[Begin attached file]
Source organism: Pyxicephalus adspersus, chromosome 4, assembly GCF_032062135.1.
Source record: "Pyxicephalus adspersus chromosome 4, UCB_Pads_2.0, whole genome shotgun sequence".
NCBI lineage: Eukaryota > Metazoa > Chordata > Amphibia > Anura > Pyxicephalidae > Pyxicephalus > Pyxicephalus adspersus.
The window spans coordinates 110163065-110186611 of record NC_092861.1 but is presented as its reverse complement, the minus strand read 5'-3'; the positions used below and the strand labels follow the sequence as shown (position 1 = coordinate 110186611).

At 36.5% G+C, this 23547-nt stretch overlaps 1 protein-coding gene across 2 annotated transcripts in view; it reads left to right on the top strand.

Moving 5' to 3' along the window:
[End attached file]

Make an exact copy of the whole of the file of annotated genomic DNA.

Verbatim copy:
Source organism: Pyxicephalus adspersus, chromosome 4, assembly GCF_032062135.1.
Source record: "Pyxicephalus adspersus chromosome 4, UCB_Pads_2.0, whole genome shotgun sequence".
NCBI lineage: Eukaryota > Metazoa > Chordata > Amphibia > Anura > Pyxicephalidae > Pyxicephalus > Pyxicephalus adspersus.
The window spans coordinates 110163065-110186611 of record NC_092861.1 but is presented as its reverse complement, the minus strand read 5'-3'; the positions used below and the strand labels follow the sequence as shown (position 1 = coordinate 110186611).

At 36.5% G+C, this 23547-nt stretch overlaps 1 protein-coding gene across 2 annotated transcripts in view; it reads left to right on the top strand.

Moving 5' to 3' along the window: